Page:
Memoir: Date with Girl, 1955

I was 18, in the Navy, stationed at Alameda Naval Air Station across the bay from my hometown, San Francisco.

A different 1934 Ford, five window coupe with rumble seat.

I had recently bought my first car: a 1934 Ford, 5-window coupe with a rumble seat. It had already been modified with a ‘41 Mercury engine, moon hubcaps, spade bumpers and horse-cock taillights. It was powder blue. I was ready to take girls out in style.

I had met Virginia, briefly, through her dad who was a “lifer” in the Navy. She lived with her parents on Potrero Hill in San Francisco. She was half Irish and half Pilipino, a very exotic combo for me, and seemed like a nice, well-mannered girl. She had freckles across her nose and her skin was as brown as a good suntan would be on me.

I was all spiffed out in my civilian clothes when I called at her house just after dinner. We were to go to a movie on Market Street in the City.

Her mother, a small Pilipino woman, greeted me cordially at the front door. She called to her daughter who was on the second level. Virginia floated down the stairs in a billowing wide skirt that ended at knee level. She swirled around the final corner to face me. Her radiant smile, and the brief glimpse I had of her legs above knee level, made my heart pound. I was barely able to get my mouth to work in greeting her.

As we sat together in the movie I wondered how to place my arm around her shoulder, but could only get it to lie on the back of her seat. I brought her home at the promised time and knew I had not been a good date for her. I just didn’t know what to do with a pretty girl, or any girl. I wanted to be a gentleman, but I also wanted intimacy. I couldn’t reconcile these objectives.

I felt defeated by my inexperience and lack of courage. I bought a bottle of whiskey to drink while I drove all over San Francisco trying to deal with my feelings. I finally realized I was going to get killed if I continued drinking, so I stopped in a park and sobered up before I drove back to Alameda.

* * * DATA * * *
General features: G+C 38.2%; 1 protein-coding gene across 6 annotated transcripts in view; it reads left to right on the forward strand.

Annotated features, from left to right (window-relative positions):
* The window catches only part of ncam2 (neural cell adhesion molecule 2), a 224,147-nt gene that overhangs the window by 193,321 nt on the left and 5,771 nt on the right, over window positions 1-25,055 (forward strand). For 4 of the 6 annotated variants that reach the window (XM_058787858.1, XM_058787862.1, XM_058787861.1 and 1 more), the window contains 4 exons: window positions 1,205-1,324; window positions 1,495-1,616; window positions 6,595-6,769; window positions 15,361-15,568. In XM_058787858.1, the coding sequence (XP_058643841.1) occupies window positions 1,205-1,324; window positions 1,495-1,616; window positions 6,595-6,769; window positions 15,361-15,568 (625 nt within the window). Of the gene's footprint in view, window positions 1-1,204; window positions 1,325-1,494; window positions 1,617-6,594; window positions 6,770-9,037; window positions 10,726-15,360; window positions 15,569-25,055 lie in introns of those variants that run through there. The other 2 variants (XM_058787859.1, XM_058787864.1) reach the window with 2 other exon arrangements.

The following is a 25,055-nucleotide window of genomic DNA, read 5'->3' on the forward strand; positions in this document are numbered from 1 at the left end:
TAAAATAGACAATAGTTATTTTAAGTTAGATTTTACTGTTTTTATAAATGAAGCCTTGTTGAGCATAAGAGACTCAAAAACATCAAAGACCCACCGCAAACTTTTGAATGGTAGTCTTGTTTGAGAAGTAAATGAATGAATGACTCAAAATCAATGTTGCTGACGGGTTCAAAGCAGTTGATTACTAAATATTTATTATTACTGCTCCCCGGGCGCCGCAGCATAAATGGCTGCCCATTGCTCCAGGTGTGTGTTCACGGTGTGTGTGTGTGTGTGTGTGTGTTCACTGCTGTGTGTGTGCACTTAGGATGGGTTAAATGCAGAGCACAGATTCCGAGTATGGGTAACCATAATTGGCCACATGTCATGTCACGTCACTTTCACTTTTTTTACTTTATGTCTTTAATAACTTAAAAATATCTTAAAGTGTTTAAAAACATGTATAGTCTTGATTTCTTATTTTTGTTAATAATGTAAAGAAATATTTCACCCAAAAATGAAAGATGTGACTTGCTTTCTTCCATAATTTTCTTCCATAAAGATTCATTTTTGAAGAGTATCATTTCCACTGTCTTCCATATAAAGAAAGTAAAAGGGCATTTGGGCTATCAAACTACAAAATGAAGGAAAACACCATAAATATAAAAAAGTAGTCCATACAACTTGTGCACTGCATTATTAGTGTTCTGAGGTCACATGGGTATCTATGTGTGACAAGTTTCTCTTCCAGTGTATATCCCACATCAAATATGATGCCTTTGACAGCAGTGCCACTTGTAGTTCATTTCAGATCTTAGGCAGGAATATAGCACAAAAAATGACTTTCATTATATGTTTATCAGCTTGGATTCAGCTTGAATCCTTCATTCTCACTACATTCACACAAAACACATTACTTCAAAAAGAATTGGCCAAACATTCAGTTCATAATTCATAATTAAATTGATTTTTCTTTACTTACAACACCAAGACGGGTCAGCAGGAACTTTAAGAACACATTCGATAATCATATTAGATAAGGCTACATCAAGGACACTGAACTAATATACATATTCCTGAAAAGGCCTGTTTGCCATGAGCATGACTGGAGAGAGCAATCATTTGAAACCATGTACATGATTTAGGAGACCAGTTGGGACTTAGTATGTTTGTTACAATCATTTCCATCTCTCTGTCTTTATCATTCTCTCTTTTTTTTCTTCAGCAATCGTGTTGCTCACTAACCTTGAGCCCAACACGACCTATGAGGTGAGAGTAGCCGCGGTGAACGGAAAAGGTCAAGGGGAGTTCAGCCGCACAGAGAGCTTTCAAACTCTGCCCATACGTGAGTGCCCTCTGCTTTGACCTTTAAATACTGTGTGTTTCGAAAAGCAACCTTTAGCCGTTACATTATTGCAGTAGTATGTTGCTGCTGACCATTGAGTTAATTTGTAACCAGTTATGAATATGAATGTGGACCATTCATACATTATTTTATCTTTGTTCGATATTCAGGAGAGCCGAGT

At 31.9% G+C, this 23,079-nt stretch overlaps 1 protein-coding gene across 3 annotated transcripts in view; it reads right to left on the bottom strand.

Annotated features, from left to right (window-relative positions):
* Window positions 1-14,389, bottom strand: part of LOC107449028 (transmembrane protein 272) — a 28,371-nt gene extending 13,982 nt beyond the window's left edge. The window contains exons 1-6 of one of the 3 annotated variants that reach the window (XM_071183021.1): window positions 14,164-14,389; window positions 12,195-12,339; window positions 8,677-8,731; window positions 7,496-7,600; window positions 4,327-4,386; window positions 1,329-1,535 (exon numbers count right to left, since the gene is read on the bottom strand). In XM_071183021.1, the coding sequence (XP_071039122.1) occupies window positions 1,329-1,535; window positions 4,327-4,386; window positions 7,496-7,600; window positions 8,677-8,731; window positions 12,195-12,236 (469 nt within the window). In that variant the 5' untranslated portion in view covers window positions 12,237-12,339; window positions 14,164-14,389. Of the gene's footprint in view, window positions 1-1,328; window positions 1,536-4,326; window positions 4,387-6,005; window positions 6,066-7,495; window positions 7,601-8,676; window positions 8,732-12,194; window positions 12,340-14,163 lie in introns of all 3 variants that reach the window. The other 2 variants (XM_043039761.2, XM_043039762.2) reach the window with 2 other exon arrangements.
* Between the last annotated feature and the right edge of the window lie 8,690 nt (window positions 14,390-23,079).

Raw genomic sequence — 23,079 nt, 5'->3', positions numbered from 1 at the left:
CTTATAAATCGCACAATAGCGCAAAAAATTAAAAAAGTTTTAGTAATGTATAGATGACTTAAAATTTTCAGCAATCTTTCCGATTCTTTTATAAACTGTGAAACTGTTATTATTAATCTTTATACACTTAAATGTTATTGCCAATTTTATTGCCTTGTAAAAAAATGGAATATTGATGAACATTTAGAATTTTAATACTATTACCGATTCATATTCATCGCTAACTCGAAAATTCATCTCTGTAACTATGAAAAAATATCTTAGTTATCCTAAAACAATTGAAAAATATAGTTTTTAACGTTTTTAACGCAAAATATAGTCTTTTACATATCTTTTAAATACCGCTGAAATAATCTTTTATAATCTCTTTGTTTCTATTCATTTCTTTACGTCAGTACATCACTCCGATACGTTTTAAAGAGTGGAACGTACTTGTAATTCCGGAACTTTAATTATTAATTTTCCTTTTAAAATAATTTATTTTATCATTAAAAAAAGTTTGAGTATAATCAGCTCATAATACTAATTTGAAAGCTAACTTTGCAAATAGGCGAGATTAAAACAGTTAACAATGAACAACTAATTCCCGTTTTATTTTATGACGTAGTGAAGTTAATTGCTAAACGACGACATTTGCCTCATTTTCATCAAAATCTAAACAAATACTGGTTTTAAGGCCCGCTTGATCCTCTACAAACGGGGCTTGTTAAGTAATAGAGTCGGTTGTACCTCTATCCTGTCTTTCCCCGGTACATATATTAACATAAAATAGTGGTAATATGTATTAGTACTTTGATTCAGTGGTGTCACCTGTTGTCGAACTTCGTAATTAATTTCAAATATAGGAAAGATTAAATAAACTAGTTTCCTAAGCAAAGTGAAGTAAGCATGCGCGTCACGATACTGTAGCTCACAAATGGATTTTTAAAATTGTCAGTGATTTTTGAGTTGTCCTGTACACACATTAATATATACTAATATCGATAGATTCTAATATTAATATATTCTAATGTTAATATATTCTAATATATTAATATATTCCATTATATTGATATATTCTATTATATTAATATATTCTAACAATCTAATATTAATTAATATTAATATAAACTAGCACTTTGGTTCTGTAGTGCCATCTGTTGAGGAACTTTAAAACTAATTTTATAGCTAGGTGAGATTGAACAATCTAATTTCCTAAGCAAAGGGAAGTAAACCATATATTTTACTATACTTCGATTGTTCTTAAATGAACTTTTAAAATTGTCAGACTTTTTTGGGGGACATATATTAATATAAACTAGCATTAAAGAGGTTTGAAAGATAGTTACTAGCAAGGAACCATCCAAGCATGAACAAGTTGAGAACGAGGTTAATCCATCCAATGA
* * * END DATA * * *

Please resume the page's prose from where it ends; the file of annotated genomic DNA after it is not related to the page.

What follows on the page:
I still occasionally dream about her, reviving the vision of her skirt twirling around her pretty legs and her warm smile as she descended the stairs to greet me.


About Ron Pavellas

Expatriate Californian living in Sweden with wife. Retired from employment in the USA. Currently focused on blog articles, memoirs, and creative writing.
This entry was posted in Memoirs, San Francisco and tagged , , , , . Bookmark the permalink.

2 Responses to Memoir: Date with Girl, 1955

  1. EGAN says:

    Why do some memories like Date with Girl 1955 remain so very clear, even quite insignificant events? Reading this story brought back a banal occurence from the 1970’s. At a dance, a girl inadvertantly stepped on my foot as I sat close to the dance floor. She apologised and stroked my cheek with the outside of her hand. As I recall this memory, I can feel the warmth of her hand on my cheek. Perhaps events such as stroked cheeks and swirling skirts evoked some primal feelings, which are stored inside forever.

    PS Thanks for the photograph – I was perplexed by the rumble seat. Where does it come from?

    • Ron Pavellas says:

      Primal, yes, I can accept that. At age 18, everything was primal. I googled “rumble seat”–it’s from when there were horse-drawn carriages and the servants stood or sat in the “rumble-tumble” at the end of the carriage.

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